The key to determining the market environment, according to the Barometer, is all in how you interpret the Barometer plots. The plots on the graph are not random, they are arranged according to the cycle the market is in. If you look at the graph you will notice there is a definite pattern to how the plots are arranged. When the market is positive, the plots trend in an upward movement. If the market is negative, the plots generally trend lower. And if neutral, the plots trend sideways.

The trend lines (support and resistance lines) are placed on the graph to outline a trend of the market as it occurs. When a plot, or series of plots, bounce off of one of the trend lines in an upward direction, it is considered to be bullish. When a plot, or series of plots, bounce off of one of the trend lines in a downward direction, it is considered bearish.

In a market such as we have today (August 2002) there are numerous resistance lines on the graph. You know they are resistance lines because the plots tend to bounce off of them in a downward direction, they are unable to penetrate and stay above those lines. That is a classic bear market.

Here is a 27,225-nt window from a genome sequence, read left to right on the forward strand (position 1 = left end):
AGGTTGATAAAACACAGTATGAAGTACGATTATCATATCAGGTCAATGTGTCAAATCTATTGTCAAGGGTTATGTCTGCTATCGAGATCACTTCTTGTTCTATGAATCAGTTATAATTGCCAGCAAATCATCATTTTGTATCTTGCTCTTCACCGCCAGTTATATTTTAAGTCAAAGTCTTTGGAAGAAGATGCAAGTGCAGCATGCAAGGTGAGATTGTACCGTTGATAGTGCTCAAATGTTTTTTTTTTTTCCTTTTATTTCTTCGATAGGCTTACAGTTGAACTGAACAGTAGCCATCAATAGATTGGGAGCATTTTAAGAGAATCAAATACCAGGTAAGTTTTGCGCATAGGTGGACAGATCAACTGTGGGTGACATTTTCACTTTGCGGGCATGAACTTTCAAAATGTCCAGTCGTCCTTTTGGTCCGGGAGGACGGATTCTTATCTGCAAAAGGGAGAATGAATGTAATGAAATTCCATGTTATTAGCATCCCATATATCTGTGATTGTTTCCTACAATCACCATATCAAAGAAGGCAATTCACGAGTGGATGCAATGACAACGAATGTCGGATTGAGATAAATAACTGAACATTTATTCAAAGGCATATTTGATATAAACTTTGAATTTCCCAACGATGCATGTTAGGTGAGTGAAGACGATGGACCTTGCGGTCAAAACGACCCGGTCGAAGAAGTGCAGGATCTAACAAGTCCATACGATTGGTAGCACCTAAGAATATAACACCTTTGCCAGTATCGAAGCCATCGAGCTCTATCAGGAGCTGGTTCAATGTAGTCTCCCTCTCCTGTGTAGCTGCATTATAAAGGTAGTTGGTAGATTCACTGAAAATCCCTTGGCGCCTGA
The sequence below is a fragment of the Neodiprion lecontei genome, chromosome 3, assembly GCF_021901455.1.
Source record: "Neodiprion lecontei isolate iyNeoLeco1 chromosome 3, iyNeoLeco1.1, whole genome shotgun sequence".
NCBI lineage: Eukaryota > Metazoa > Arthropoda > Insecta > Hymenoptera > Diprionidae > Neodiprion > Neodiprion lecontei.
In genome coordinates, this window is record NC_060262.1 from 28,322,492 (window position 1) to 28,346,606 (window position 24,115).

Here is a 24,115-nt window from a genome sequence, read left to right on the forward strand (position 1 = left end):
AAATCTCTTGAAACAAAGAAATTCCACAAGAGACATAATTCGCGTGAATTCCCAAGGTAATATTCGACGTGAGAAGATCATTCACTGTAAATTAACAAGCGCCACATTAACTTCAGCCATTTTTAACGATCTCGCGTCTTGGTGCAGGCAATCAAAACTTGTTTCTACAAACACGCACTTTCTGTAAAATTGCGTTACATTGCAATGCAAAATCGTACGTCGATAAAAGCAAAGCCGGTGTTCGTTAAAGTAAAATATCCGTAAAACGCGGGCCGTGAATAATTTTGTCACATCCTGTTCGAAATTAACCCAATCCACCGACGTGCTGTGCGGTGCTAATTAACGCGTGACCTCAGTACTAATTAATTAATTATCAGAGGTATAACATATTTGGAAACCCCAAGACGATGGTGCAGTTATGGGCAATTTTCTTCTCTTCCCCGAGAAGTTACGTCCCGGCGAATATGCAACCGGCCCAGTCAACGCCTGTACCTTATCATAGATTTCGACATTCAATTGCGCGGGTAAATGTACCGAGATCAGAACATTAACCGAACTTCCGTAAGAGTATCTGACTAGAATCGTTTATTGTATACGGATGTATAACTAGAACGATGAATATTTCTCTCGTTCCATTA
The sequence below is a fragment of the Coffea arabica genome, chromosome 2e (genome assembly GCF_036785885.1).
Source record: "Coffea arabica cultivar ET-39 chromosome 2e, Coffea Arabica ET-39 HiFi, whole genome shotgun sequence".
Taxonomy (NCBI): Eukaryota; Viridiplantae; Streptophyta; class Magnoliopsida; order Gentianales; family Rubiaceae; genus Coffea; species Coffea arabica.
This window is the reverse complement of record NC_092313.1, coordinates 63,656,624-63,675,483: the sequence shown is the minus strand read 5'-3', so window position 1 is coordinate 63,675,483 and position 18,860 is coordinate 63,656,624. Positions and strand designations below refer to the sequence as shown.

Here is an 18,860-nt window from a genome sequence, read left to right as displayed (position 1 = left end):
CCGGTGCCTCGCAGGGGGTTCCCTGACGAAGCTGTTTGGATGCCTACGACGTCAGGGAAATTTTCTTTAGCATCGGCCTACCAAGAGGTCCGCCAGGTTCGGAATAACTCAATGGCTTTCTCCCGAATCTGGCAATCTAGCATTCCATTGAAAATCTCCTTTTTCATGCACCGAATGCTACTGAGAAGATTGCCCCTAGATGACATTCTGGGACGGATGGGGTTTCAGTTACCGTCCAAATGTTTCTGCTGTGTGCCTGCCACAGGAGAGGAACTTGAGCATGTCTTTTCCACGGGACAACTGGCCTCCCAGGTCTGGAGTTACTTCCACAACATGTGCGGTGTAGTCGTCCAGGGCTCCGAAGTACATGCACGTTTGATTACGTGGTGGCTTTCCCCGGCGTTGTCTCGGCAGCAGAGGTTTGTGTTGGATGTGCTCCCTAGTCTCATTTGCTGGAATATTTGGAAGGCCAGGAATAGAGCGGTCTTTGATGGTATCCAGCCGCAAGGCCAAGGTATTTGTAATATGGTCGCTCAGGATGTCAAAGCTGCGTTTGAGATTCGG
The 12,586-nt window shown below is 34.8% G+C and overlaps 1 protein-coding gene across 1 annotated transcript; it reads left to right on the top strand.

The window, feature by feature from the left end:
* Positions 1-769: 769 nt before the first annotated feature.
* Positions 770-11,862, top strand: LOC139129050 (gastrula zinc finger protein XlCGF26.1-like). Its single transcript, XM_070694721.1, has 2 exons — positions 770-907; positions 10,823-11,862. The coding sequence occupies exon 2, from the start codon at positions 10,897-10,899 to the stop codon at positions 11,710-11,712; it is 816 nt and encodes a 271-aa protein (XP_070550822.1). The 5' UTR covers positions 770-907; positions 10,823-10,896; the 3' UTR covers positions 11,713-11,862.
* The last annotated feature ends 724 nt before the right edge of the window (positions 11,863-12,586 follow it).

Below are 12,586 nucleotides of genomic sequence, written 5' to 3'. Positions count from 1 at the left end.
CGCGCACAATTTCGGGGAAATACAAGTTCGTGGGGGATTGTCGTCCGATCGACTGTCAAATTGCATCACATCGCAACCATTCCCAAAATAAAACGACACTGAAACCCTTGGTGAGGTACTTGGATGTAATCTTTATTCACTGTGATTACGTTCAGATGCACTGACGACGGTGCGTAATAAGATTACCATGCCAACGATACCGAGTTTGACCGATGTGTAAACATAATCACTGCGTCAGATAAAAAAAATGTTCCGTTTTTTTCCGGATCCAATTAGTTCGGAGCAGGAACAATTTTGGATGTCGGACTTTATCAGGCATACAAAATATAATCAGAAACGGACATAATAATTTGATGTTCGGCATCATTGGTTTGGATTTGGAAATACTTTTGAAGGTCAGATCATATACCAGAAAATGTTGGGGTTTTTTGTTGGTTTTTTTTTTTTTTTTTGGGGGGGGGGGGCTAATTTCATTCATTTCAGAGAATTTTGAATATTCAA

To determine when the market turns from a bull market to a bear market, or visa versa, you look for a trend change. It's not hard to pick out the latest trend change because it is so compelling to see one upward-sloped trend line amongst the other trend lines that are either sideways or down. 

If you take the time to study the chart you will see that it makes all the sense in the world if you have been following the stock market. But always remember one thing, it only takes one bad apple to spoil the lot. This means if real bad news happens that can change the entire picture in a flash. But also remember, real bad news doesn't happen every day.

The bottom line is another famous saying; "the trend is your friend". This means, for the most part, you can trust a trend.  

Frank G. Stockwell is a contributing editor to market-barometer.com. You can e-mail Frank at frank_stockwell@market-barometer.com